Working from home is a great way to make extra income or live the lifestyle you’ve always wanted. Unfortunately, scammers know this, too; they‘re just waiting to convince you they have the next best opportunity for you. Given even an inch, they’ll take advantage of your desire to strike out on your own. In this post, we’ll outline five of the most common must-avoid scams.
Some work at home scams have been around for a long time. Others are a new and burgeoning product of the growing online sphere. Either way, stuffing envelopes, processing emails, assembling crafts, copy/paste schemes, and processing rebates are still by far the most common. Here’s what you need to know about them to keep yourself safe as you wade into the work at home environment.
Don’t Get Cheated by These Disingenuous Work at Home Scams.
This seedy scam has been around for decades, yet somehow, it’s still going strong. The claim is you’ll make money filling envelopes with documents and dropping them in the mailbox, newspapers, or magazines. These documents are the same as the ad you responded to in the first place.
So, what’s the scam? You pay for “startup materials” to get going. You’ll get nothing in return and end up with a bunch of useless ads. If you want to get into online marketing, there are much better options than stuffing envelopes.
This one’s similar to stuffing envelopes with the convenience of never needing to leave the house. Spend up to 30 dollars for your startup kit filled with all the information and documents you’ll need to succeed. Again, it’s usually the same advertisement that got you hooked to begin with. No one’s going to send you any money for your investment or time.
Assembling Crafts and Electronics
This scam sounds engaging. Make crafts and electronics at home; it‘s perfect for stay-at-home moms or anyone looking to make side cash. If you guessed all is not as it seems, you‘re spot-on. You’ll pay for a kit of materials, assemble the pieces, and mail the finished product to your supplier for a profit. These kits can run up a few hundred dollars depending on the product which is a solid profit margin — for everyone but you.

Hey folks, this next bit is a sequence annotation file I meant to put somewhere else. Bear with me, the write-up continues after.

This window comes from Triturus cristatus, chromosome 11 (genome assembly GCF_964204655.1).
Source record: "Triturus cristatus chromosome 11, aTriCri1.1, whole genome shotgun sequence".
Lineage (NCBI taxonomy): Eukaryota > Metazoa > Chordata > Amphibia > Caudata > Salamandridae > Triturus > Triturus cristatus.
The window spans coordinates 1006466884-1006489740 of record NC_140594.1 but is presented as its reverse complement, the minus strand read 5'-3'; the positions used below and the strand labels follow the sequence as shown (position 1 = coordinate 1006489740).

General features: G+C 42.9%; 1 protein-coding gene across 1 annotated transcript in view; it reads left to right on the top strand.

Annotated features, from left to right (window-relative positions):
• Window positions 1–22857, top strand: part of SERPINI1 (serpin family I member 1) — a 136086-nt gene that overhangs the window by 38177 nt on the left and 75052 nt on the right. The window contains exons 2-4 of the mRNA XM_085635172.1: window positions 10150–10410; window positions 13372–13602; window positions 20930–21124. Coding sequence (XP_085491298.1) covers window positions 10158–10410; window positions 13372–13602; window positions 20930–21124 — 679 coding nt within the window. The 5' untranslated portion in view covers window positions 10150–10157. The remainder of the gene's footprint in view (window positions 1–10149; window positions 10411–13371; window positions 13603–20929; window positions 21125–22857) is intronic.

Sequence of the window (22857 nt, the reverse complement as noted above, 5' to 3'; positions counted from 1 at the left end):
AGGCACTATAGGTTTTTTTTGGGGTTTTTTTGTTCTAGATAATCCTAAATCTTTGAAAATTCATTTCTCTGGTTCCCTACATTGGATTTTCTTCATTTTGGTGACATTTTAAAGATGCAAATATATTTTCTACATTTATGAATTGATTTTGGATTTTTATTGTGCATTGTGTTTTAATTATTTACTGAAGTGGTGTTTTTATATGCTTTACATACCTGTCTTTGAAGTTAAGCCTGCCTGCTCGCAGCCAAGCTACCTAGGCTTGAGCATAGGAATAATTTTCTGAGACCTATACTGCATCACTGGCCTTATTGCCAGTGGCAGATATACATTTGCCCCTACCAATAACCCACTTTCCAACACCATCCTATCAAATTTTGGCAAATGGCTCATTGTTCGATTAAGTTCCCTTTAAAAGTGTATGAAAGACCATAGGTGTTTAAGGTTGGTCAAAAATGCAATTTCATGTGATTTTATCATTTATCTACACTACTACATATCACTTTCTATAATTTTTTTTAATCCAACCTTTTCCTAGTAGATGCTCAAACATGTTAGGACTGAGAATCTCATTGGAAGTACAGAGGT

Most of these “programs“ have rigorous quality standards with clauses that ensure you never meet your supplier’s quality standards, no matter how good you did. They’ll sell off your product at a discount to a retail store and pay you nothing at all. That’s just giving them free labour!
Copy and Paste
What could be an easier way to make money than finding content to copy and paste all over the internet? The theory is you’re only limited by how fast you can navigate your target websites. Similar to email processing, copy-pasting jobs make you pay for a startup kit and information (sometimes little more than an email telling you how to hit CTRL-V). They‘ll ask you to copy/paste links and ads to various sites.
The theory behind this is that you should see returns based on how many people click your links. Since it’s all spam that no one wants to see in the first place, you never do see those returns. This is a classic pyramid scheme in action!
Nearly all of these scams require you to pay upfront for something; rebate processing is no different. It is, however, one of the easiest to fall for because it sounds logical when you first think about it. Most companies offer rebates for their products; it‘s only natural to outsource the processing to someone else.
When you buy in, the poster will send you an information kit that teaches you how to post ads and rebate offers. The only problem is that the products you‘re posting for don’t exist. That’s fraud!
Rebate scammers promise commission when people buy through your link, but you’ll never see a dime. It’s all part of another spam network. The worst part is the original scammer doesn’t even get in trouble if caught because it’s you posting.
Anything that sounds too good to be true most likely is a scam. There are plenty of legitimate ways to work from home; the scams listed above are absolutely not your best investment of time and money. Be wary of anything that demands money upfront or claims to be “easy money;” in the real world, there is no “free lunch.”